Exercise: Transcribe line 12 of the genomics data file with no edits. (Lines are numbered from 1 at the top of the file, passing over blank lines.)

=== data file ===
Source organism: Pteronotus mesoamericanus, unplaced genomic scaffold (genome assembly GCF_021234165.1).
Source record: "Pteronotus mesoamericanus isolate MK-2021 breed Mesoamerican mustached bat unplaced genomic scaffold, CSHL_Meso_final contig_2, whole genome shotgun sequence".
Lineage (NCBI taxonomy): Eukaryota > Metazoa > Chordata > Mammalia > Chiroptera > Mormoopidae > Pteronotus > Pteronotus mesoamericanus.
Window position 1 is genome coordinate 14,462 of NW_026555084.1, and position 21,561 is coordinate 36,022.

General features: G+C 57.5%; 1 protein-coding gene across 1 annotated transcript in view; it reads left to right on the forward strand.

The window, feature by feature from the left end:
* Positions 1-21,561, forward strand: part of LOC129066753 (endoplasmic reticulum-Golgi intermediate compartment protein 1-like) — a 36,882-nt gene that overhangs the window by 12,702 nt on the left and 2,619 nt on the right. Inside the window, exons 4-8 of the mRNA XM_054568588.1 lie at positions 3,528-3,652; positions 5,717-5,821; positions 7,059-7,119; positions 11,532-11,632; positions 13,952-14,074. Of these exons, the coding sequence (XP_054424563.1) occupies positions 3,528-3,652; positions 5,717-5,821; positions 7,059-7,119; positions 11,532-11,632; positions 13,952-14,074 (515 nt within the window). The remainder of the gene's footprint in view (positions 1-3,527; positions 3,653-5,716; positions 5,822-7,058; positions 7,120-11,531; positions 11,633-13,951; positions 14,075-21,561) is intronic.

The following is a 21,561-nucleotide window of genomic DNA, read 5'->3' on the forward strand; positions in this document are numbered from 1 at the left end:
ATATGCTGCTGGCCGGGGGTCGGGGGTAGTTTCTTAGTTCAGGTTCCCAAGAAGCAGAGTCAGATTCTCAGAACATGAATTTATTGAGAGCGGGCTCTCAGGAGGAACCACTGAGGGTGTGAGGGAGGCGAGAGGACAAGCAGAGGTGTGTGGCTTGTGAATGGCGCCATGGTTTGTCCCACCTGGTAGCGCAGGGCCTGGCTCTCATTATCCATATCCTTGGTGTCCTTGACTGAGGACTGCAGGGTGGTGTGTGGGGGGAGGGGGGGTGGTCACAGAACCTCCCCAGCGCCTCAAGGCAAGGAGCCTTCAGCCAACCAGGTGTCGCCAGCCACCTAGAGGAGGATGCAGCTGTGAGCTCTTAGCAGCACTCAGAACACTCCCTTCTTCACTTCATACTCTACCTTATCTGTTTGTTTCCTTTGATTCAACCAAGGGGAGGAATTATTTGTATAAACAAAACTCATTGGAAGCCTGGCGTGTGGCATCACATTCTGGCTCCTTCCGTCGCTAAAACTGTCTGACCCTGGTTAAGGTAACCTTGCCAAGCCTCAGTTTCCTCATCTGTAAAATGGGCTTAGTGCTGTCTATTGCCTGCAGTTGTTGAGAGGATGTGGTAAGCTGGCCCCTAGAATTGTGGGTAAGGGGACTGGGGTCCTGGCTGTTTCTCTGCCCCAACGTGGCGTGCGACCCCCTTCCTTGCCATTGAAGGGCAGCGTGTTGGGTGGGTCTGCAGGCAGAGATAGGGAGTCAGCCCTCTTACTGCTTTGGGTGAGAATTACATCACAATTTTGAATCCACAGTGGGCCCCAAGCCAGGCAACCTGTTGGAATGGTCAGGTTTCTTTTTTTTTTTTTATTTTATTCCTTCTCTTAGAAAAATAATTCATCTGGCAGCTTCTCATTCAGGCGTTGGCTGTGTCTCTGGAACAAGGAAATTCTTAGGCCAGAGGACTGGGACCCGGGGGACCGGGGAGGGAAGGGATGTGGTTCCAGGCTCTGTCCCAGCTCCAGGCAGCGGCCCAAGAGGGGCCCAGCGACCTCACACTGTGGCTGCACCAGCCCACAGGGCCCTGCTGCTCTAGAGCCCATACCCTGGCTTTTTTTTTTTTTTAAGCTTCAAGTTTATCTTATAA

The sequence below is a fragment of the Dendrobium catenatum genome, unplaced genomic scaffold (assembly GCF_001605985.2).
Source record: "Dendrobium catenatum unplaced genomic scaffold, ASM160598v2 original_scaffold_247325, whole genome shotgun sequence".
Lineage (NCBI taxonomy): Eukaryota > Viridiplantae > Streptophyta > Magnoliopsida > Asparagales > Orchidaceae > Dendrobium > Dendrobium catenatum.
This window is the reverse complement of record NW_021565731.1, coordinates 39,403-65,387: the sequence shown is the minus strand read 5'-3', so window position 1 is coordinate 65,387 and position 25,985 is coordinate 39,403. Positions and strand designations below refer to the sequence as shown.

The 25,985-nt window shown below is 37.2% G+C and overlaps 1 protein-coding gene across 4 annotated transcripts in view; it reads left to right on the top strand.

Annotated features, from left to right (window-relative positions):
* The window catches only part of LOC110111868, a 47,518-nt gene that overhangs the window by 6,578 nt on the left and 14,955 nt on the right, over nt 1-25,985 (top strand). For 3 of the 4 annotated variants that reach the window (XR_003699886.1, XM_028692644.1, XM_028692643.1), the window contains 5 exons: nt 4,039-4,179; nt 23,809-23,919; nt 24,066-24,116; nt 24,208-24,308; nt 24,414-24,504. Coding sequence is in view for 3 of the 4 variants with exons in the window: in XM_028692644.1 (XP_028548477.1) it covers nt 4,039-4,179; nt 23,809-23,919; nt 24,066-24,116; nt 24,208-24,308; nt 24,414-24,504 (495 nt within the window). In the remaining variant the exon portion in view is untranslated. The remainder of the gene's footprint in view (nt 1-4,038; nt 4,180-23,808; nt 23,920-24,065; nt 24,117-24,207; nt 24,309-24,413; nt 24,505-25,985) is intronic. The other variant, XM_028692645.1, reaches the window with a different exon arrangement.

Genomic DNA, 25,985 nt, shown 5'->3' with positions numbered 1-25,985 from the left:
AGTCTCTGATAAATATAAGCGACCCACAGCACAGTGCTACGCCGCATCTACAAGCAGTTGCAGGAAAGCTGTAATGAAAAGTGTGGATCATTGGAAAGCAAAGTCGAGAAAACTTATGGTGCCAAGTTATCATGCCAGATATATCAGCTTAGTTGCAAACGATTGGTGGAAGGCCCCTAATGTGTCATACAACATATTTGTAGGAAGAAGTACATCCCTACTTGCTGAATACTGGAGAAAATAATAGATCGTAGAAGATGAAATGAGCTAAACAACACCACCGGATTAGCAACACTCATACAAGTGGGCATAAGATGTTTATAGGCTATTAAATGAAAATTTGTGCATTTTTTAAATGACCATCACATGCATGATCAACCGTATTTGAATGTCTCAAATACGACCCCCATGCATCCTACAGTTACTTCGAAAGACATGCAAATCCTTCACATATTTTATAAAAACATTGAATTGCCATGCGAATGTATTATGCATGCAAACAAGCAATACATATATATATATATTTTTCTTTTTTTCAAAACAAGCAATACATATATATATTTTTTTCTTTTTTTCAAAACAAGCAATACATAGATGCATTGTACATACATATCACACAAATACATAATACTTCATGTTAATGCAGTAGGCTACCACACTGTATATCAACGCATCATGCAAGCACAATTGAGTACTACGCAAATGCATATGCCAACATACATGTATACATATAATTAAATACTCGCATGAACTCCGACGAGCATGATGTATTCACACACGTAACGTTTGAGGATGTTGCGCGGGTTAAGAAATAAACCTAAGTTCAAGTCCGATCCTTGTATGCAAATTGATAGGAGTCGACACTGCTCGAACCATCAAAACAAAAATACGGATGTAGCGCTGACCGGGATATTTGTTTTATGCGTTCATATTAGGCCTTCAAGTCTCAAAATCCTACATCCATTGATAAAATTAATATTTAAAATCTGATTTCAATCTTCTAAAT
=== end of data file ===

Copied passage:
Lineage (NCBI taxonomy): Eukaryota > Viridiplantae > Streptophyta > Magnoliopsida > Asparagales > Orchidaceae > Dendrobium > Dendrobium catenatum.